There is a moment in the film that left me shuddering; Jesse Jackson’s memories of the very moment Martin Luther King was assassinated, one year earlier on that hotel balcony in Memphis. He describes King’s last words before the fateful shot, joyfully turning to bandleader, Ben Branch, who was to play at a rally that evening; “Make sure you play ‘Take My Hand, Precious Lord,’” his favorite gospel song. Cut to Branch playing behind the legendary Mahalia Jackson and an impossibly young Mavis Staples singing the song. Singing is not even a fair description. More like awakening the echoes of the holy rapture.

And this is where Summer of Soul breathes; where its message drives deep; the music.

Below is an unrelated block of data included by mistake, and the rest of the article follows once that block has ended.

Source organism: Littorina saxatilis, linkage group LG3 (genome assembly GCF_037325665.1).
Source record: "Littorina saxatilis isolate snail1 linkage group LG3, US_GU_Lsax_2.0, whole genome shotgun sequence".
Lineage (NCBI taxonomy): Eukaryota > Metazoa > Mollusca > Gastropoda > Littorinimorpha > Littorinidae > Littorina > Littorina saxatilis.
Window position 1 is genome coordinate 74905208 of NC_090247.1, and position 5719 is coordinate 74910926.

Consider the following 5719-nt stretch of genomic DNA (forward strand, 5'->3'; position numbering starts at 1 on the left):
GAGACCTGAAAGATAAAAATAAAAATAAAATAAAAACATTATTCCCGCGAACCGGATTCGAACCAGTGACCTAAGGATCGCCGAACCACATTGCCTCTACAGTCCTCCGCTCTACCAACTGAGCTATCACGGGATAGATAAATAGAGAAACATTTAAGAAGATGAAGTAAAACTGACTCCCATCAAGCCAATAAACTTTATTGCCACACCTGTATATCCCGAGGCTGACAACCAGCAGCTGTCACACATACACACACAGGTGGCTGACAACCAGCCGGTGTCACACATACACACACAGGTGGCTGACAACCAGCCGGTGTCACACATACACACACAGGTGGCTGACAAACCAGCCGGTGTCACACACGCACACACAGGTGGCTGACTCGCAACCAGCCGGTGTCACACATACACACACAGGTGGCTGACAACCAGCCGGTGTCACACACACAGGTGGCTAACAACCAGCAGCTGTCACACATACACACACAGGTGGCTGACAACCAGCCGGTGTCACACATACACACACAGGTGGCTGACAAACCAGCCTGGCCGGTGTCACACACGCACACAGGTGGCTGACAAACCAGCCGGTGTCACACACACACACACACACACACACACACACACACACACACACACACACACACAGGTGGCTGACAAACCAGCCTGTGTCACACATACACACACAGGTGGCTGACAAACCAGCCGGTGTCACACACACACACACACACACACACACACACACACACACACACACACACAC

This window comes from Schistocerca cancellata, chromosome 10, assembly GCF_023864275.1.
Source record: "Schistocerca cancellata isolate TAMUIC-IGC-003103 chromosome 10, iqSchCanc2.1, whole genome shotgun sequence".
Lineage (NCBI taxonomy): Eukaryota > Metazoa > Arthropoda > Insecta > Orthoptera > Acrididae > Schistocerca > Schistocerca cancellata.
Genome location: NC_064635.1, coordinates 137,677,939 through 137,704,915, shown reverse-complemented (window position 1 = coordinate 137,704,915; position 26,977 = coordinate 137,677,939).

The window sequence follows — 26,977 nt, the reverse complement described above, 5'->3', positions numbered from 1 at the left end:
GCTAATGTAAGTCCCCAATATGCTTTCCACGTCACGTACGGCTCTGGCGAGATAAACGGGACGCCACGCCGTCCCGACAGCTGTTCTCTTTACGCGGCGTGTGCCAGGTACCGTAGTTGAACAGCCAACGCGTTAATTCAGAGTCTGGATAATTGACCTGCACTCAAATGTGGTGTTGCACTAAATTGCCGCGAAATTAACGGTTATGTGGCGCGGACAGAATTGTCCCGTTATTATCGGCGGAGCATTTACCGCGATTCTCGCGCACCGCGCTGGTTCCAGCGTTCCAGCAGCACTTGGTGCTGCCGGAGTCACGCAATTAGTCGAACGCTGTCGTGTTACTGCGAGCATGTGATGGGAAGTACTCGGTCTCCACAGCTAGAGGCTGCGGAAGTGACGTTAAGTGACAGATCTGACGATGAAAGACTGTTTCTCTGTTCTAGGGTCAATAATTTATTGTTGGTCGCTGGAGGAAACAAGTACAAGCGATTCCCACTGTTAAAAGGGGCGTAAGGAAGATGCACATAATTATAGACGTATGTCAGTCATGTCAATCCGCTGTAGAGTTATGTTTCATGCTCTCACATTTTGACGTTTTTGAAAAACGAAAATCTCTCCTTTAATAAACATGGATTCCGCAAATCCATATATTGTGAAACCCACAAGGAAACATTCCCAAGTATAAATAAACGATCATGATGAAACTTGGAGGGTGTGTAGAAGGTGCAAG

Unlike the film, Woodstock, a documentary on the famous festival that took place during this run of shows at what was called the Harlem Cultural Festival that took place on weekends from June 29 to August 24 in 1969, Summer of Soul is a concert film in the truest sense of the word. While it does capture the zeitgeist of late-60s New York City, Harlem in particular, it concentrates on the stage. It is not an “experience” film of the event, as much as it reflects the talent, image, and influence of those who are connecting with the huge crowds – some 300,000 flocked to what is now Marcus Garvey Park that summer. Quick and essential shots of audience reactions grooving, weeping, shouting, and looking awestruck at what is transpiring before them adds to the allure of the story Questlove is telling. But it never interferes with the draw – the music.